I am a blogger. I blog about beauty sometimes. This, by default, pretty much makes me a beauty blogger amongst other subjects.

As I stood in the queue in M&S to pay for my choc chip shortbread cookies – have a dunk of these bad boys, you will be addicted forever – when my attention was quite literally grabbed by a headline in the May issue of Cosmo. The editorial equivalent of clickbait: ‘Beauty bloggers – Can we trust anything they say?’

Immediately sold – well that was the whole purpose, wasn’t it? – I grabbed my flimsy copy for the bargain price of Β£1. Wasn’t quite as economical as that in my day (she said, sounding like 100 years old) when said mag’s popularity was at it’s peak but a purse-friendly sign of the times nonetheless.

Last night, post putting the kids to bed, I settled into a bubble bath and got busy with my Cosmo to see exactly what we beauty bloggers had done to deserve such a negative headline.

Devouring the article, I scanned over and over to find any solid examples of why us lot are potentially so untrustworthy. Plenty of generalisations and flimsy facts abounded, but not one solid, concrete fact to back up this huge question being asked of the general public.

Cosmo in fresh jibe at bloggers

The article itself featured generic research by Mintel and some personal experience quotes from a fashion stylist called Alexis who was unfortunate enough to have her skin complaint turn from mild to mayhem after following the explicit recommendations of her ‘favourite bloggers’ none of which she names.

As someone who has encountered various bouts of skin complaints (and documented them on the blog!) I can empathise with Alexis, but I would not, as she did, try ALL of the recommendations available from various sources for fear of triggering a negative overload reaction to a plethora of fixes. Β That’s just something I would take slowly, one at a time, eliminating each success or failure as applicable. Surely an informed judgement call, rather than the bloggers’ failing?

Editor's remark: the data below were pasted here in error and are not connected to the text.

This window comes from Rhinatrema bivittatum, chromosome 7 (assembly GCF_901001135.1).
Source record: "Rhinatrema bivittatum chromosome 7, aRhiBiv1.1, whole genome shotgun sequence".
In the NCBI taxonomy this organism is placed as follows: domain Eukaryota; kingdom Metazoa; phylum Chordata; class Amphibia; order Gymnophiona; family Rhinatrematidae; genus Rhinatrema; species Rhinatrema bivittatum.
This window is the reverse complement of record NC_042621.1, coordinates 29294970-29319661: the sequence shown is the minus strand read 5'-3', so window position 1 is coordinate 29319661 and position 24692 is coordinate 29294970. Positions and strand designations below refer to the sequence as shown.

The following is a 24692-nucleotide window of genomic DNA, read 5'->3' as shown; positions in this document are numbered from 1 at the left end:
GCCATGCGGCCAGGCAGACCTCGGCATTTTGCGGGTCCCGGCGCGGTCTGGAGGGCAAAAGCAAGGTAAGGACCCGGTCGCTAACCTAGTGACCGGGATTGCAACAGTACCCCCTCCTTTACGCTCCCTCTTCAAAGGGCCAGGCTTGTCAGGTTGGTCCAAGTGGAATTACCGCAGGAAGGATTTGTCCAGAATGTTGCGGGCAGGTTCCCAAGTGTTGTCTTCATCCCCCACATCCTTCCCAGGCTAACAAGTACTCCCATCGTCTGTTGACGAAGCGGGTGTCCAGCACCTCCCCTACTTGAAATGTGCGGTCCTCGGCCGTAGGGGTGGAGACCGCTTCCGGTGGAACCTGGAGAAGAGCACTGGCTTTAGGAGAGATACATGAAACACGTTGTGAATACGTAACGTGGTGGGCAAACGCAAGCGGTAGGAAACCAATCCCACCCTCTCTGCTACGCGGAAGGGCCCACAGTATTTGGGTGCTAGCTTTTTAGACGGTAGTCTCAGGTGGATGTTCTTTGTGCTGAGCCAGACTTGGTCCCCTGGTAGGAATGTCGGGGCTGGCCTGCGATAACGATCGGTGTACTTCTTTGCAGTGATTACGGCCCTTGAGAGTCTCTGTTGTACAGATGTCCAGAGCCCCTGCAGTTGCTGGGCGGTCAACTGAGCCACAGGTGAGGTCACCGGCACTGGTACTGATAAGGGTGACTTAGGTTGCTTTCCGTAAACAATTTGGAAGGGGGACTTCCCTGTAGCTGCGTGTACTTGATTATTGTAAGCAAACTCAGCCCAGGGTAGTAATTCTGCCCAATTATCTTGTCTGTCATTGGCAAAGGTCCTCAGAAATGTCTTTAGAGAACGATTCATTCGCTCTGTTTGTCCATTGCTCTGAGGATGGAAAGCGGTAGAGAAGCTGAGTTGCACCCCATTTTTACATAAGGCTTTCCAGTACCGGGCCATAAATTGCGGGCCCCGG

“What’s being shared is personal experience, not qualified opinion says Harley Street Dr Sam Bunting. Which is fine for make-up but not skincare.”

Why is it ok to be encourage the public to squander their hard earned on pointless make up but not skincare? Doesn’t bad make up lead to bad skin? And isn’t sharing personal experience the very foundation of blogging?

‘Most influencers are not qualified’….

We are not saying we are qualified, we are merely giving people an account of our personal experience to make them more informed.

Akin to the backlash faced by Deliciously Ella after claims in the press of purporting to be a nutritionist – she only ever wrote about lovely food she enjoys.

The piece advises readers that basically instead of listening to the perceived heavily sponsored content being spouted by bloggers and mainly vloggers, they should instead press the subscribe button on the vlog of one of their quoted experts and book a complimentary consultation with another of their trusted experts – presumably treatment is not free thereafter? Furthermore, read the blog of their preferred NHS GP who has her own private treatment plans and procedures menu – these all ultimately cost.

Now I’m super impressed by this particular doctor and her available treatments, in fact I’d love to try them myself if finances allowed, but the point is Cosmo are directing readers and subscribers from one hub of information to another via the method of discrediting the integrity of the original source. This is not cool.

Don’t get me wrong, I think we are all quite aware that perhaps Zoella’s content and recommendations are a teeny-tiny bit swayed by the big bucks she openly earns for pushing products. However, Cosmo featured her on the cover late last year, holding her up as inspo for the Cosmo woman and expert on all things beauty – is she now not that? How fickle the press can be!

Bloggers and vloggers regularly publish work such as ‘5 beauty buys I wont be rebuying’ from the lovely Chloe of The Lady Writes. This is eternally helpful in the massive ocean of options we have in the beauty industry today. Perhaps they lied and were paid by rival companies to discredit these others? I think not.